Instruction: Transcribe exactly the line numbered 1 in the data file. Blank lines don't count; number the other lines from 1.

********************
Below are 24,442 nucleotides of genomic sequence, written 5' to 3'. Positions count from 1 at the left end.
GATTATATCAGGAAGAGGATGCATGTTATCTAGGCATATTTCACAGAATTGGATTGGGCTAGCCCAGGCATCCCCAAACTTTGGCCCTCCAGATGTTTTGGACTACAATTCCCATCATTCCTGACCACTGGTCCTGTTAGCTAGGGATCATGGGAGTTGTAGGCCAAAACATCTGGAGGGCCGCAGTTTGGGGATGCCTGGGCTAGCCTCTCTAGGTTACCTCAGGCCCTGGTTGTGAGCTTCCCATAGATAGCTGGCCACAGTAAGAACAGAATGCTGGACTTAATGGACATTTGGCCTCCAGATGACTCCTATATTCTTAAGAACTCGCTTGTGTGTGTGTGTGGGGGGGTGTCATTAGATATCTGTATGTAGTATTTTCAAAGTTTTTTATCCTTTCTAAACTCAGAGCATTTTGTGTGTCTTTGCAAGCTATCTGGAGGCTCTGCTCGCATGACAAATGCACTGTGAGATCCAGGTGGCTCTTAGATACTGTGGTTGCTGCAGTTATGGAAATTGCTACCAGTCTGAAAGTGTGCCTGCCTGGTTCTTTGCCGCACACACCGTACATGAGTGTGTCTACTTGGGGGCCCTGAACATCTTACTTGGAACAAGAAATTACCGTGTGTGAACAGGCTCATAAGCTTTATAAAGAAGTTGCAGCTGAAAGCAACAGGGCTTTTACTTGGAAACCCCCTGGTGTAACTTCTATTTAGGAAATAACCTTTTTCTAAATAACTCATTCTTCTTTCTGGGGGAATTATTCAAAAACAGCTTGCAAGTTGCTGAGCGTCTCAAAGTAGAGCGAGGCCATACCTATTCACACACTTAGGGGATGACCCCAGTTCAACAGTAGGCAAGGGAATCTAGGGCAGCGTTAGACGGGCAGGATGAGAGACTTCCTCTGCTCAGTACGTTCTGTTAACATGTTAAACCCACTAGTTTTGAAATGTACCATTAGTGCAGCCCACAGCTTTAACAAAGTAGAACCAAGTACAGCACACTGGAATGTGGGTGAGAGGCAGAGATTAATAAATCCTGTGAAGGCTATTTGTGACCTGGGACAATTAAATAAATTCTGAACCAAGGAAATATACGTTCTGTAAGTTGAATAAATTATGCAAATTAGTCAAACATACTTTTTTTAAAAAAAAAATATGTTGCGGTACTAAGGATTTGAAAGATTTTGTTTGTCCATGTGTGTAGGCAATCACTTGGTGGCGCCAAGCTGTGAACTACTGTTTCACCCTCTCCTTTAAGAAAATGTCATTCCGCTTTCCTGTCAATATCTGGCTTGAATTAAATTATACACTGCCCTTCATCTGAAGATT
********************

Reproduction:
Below are 24,442 nucleotides of genomic sequence, written 5' to 3'. Positions count from 1 at the left end.